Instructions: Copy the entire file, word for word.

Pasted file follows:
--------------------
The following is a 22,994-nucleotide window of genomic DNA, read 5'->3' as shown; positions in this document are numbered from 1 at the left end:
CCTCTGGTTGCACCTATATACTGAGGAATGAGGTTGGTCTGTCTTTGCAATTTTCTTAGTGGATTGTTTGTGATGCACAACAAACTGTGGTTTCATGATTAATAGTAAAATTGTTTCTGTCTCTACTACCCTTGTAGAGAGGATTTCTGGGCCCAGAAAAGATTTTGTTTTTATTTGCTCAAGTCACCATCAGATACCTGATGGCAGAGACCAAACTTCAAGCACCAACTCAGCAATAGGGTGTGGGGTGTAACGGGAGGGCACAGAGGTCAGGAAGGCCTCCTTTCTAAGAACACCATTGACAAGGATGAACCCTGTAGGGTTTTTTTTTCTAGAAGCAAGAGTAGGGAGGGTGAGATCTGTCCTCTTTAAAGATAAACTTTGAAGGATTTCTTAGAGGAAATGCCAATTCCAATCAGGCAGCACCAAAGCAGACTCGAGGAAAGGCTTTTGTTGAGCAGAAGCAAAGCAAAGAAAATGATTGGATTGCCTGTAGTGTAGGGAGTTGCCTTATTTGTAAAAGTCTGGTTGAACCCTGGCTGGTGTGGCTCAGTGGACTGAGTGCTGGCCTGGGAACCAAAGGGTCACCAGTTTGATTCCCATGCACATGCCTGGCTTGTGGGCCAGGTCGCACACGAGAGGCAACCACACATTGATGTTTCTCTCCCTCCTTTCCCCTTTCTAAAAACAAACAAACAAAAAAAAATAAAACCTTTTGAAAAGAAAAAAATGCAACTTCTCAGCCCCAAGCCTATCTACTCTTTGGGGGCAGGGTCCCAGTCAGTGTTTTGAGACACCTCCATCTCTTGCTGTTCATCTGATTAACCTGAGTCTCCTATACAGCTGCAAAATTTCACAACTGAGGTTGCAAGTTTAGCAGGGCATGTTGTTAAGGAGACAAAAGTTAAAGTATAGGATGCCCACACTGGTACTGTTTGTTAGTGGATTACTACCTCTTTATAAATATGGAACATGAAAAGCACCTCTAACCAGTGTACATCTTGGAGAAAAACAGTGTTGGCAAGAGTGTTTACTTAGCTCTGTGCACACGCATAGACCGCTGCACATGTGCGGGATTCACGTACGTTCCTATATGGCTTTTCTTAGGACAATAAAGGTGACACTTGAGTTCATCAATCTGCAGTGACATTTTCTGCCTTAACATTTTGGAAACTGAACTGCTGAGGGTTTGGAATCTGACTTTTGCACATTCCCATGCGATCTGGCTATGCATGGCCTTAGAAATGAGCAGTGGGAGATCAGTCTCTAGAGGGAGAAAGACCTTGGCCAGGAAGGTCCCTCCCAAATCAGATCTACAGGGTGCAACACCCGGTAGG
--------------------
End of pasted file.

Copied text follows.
The following is a 22,994-nucleotide window of genomic DNA, read 5'->3' as shown; positions in this document are numbered from 1 at the left end:
CCTCTGGTTGCACCTATATACTGAGGAATGAGGTTGGTCTGTCTTTGCAATTTTCTTAGTGGATTGTTTGTGATGCACAACAAACTGTGGTTTCATGATTAATAGTAAAATTGTTTCTGTCTCTACTACCCTTGTAGAGAGGATTTCTGGGCCCAGAAAAGATTTTGTTTTTATTTGCTCAAGTCACCATCAGATACCTGATGGCAGAGACCAAACTTCAAGCACCAACTCAGCAATAGGGTGTGGGGTGTAACGGGAGGGCACAGAGGTCAGGAAGGCCTCCTTTCTAAGAACACCATTGACAAGGATGAACCCTGTAGGGTTTTTTTTTCTAGAAGCAAGAGTAGGGAGGGTGAGATCTGTCCTCTTTAAAGATAAACTTTGAAGGATTTCTTAGAGGAAATGCCAATTCCAATCAGGCAGCACCAAAGCAGACTCGAGGAAAGGCTTTTGTTGAGCAGAAGCAAAGCAAAGAAAATGATTGGATTGCCTGTAGTGTAGGGAGTTGCCTTATTTGTAAAAGTCTGGTTGAACCCTGGCTGGTGTGGCTCAGTGGACTGAGTGCTGGCCTGGGAACCAAAGGGTCACCAGTTTGATTCCCATGCACATGCCTGGCTTGTGGGCCAGGTCGCACACGAGAGGCAACCACACATTGATGTTTCTCTCCCTCCTTTCCCCTTTCTAAAAACAAACAAACAAAAAAAAATAAAACCTTTTGAAAAGAAAAAAATGCAACTTCTCAGCCCCAAGCCTATCTACTCTTTGGGGGCAGGGTCCCAGTCAGTGTTTTGAGACACCTCCATCTCTTGCTGTTCATCTGATTAACCTGAGTCTCCTATACAGCTGCAAAATTTCACAACTGAGGTTGCAAGTTTAGCAGGGCATGTTGTTAAGGAGACAAAAGTTAAAGTATAGGATGCCCACACTGGTACTGTTTGTTAGTGGATTACTACCTCTTTATAAATATGGAACATGAAAAGCACCTCTAACCAGTGTACATCTTGGAGAAAAACAGTGTTGGCAAGAGTGTTTACTTAGCTCTGTGCACACGCATAGACCGCTGCACATGTGCGGGATTCACGTACGTTCCTATATGGCTTTTCTTAGGACAATAAAGGTGACACTTGAGTTCATCAATCTGCAGTGACATTTTCTGCCTTAACATTTTGGAAACTGAACTGCTGAGGGTTTGGAATCTGACTTTTGCACATTCCCATGCGATCTGGCTATGCATGGCCTTAGAAATGAGCAGTGGGAGATCAGTCTCTAGAGGGAGAAAGACCTTGGCCAGGAAGGTCCCTCCCAAATCAGATCTACAGGGTGCAACACCCGGTAGG